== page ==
MUPPETS MOST WANTED
Grant Park, Kildonan Place, McGillivray, Polo Park, St. Vital, Towne. G. 107 minutes.
Kermit the Frog falls victim to a look-alike international criminal named Constantine, who takes his place on a Muppets tour of Europe while Kermit is trapped in a Russian gulag under the command of a musical-theatre-loving prison guard (Tina Fey). A slight comedown from its more inspired predecessor, this is still an entertaining, silly time for kids and their parents (although they won't always be laughing at the same thing). THREE STARS
NEED FOR SPEED
Grant Park, Kildonan Place, McGillivray, McGillivray VIP, Polo Park, St. Vital, Towne. PG. 131 minutes.
An ace mechanic and driver (Aaron Paul) participates in a reckless cross-country race to clear his name against the unsavoury professional driver (Dominic Cooper) who let him take the fall for a crime he didn't commit. Because its admittedly impressive stunts were all achieved without use of CGI, Need for Speed stakes a claim to roots in movies of the '60s and '70s (Bullitt, The French Connection or Vanishing Point), but it's really here to rake in a little of the gearhead cash the Fast and Furious franchise is making by the truckload. ONE AND A HALF STAR
Grant Park, McGillivray, Polo Park, St. Vital, Towne. PG. 107 minutes.
An air marshal (Liam Neeson) finds himself in the hot seat on a transatlantic flight when an anonymous psycho threatens to kill one person on board every 20 minutes. In the movie's third act, the implausibility factor hits an altitude higher than 40,000 feet, but Neeson holds the centre well by virtue of his physically imposing presence and tragic demeanour. THREE STARS
Grant Park. 14A. 98 minutes.
A political journalist (Steve Coogan) gets emotionally involved when he helps an older woman (Judi Dench) search for the son she forcibly gave up for adoption decades earlier. Philomena is a standard-issue, little-old-lady tour de force for Oscar-winner Dench, but it's a delicious change of pace for snarky funnyman Steve Coogan. FOUR STARS (Reviewed by Roger Moore)
Polo Park, Towne. 14A. 100 minutes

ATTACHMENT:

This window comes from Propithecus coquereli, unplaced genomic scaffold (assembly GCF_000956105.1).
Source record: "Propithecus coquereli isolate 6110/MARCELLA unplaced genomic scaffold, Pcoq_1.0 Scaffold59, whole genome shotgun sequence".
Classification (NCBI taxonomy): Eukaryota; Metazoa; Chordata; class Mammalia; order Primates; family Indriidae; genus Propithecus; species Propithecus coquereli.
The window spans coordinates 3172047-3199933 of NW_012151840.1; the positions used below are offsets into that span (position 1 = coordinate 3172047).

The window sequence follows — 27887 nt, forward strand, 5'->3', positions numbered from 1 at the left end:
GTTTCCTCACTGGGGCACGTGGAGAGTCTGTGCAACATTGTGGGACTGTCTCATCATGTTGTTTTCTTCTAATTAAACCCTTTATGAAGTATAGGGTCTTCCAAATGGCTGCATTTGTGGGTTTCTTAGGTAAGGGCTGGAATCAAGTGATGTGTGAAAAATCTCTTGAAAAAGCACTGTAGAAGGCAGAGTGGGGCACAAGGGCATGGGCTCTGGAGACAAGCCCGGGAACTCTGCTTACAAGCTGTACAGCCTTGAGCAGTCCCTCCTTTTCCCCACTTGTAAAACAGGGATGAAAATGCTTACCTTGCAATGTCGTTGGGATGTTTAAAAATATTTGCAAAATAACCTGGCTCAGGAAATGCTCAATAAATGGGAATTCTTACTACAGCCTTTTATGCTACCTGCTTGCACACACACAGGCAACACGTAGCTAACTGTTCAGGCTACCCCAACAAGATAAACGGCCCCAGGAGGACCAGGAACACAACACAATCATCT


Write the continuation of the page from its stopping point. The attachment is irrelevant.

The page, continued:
Kevin Hart stars as a security guard who accepts the challenge when the cop brother (Ice Cube) of his intended bride invites him to accompany him on a 24-hour patrol of Atlanta. Even by the standards of the well-worn buddy-cop genre, this is a lazy movie, insulting the audience by letting us stay five steps ahead of the hack screenwriters. TWO STARS (Reviewed by Roger Moore)
SON OF GOD
Polo Park, St. Vital. 14A. 138 minutes.
The stand-alone story of Jesus Christ is adapted for the big screen from last year's History Channel mini-series The Bible, with Portuguese actor Diogo Morgado as the titular scion. It's too brutal at times, but it has a redemptive optimism about it that makes the brutality go down easier. THREE STARS (Reviewed by Roger Moore)
300: RISE OF AN EMPIRE
Grant Park, Kildonan Place, McGillivray, Polo Park, St. Vital, Towne. 18A. 103 minutes.
This sequel to Zack Snyder's 300 offers stylized, bloody, seagoing action concurrent to the events of the first movie. It involves a raging female admiral (Eva Green) fighting for Persia against the Greeks, led by the formidable General Themistokles (Sullivan Stapleton). It's sexy, violent and stylish, which certainly makes for an improvement over Pompeii. THREE STARS
McGillivray. PG. 108 minutes.
This crowd-funded feature film catches us up with the sleuth (Kristen Bell), a high school-age crime-solver in the original TV series, now a New Yorker obliged to return to the town of Neptune for a 10-year high school reunion (and to solve a murder in which the chief suspect is her ex-boyfriend, Logan Echolls (Jason Dohring). For all its fun flourishes and tepid overfamiliarity, fans are going to dig this. It is, after all, the movie they paid for. THREE STARS (Reviewed by Roger Moore)